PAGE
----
In utero arsenic exposure and fetal immune repertoire in a US pregnancy cohort

Kari C. Nadeau, Zhigang Li, Shohreh Farzan, Devin Koestler, David Robbins, Dennis Liang Fei, Meena Malipatlolla, Holden Maecker, Richard Enelow, Susan Korrick, Margaret R. Karagas

Research output: Contribution to journalArticlepeer-review

58 Scopus citations


Arsenic has wide-ranging effects on human health and there is evidence that it alters the immune response by influencing CD4. +/CD8. + T cell ratios, IL-2 cytokine levels, and the expression of immune-response genes. We investigated the impact of in utero environmental arsenic exposure on immune development and function in newborns participating in a pregnancy cohort in New Hampshire, U.S., where arsenic levels have exceeded the current EPA maximum contaminant level of 10. μg/L. Our results showed that maternal urinary arsenic concentrations were inversely related to absolute total CD45RA. + CD4. + cord blood CD69. + T cell counts (N. = 116, p= 0.04) and positively associated with CD45RA. + CD69. - CD294. + cell counts ( p= 0.01). In placental samples (N. = 70), higher in utero urinary arsenic concentrations were positively associated with the expression of IL1β ( p= 0.03). These data provide evidence that relatively low-level arsenic exposure in utero may alter the fetal immune system and lead to immune dysregulation.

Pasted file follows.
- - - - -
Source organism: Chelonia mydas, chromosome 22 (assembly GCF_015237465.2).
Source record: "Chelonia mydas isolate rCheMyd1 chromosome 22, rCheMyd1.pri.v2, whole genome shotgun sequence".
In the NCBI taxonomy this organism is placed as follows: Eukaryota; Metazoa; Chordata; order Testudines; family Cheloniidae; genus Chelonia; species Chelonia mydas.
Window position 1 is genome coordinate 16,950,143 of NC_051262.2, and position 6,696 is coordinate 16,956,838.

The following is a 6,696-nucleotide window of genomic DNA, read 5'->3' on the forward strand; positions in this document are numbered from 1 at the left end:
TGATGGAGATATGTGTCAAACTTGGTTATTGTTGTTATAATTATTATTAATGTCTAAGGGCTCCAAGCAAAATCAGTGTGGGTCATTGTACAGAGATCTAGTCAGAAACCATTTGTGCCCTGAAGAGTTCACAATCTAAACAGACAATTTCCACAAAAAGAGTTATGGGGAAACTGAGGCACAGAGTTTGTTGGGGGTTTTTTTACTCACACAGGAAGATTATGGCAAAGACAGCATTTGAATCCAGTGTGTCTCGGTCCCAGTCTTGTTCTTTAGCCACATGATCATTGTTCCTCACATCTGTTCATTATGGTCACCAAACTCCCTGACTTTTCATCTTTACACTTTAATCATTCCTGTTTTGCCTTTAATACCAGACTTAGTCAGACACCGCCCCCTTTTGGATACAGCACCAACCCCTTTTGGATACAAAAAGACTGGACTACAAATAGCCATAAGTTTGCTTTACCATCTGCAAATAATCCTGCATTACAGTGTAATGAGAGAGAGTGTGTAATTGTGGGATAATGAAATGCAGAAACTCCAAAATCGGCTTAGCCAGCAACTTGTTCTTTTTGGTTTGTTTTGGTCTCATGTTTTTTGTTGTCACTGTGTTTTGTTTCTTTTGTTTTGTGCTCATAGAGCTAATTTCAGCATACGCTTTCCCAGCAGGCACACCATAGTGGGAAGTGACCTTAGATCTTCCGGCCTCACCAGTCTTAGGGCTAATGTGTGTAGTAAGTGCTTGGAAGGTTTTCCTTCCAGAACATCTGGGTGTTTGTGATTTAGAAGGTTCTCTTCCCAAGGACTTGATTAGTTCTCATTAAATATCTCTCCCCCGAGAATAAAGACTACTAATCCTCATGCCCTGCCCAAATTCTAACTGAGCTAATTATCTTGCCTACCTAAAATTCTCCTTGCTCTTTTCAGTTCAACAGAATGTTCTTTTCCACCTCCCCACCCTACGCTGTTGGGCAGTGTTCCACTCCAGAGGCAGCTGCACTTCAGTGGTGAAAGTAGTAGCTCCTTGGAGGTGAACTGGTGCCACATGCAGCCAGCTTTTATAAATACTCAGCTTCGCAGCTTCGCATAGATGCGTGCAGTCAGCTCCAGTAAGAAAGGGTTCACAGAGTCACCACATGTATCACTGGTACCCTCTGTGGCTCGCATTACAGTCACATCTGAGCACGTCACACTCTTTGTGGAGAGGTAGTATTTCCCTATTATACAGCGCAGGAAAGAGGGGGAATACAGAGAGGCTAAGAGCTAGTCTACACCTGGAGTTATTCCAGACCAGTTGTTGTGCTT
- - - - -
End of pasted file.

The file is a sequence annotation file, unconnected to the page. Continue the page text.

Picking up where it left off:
Original languageEnglish (US)
Pages (from-to)188-197
Number of pages10
JournalClinical Immunology
Issue number2
StatePublished - Dec 1 2014


  • AQP9
  • Arsenic
  • IL1β
  • Immune function
  • In utero
  • T cell

ASJC Scopus subject areas

  • Immunology
  • Immunology and Allergy


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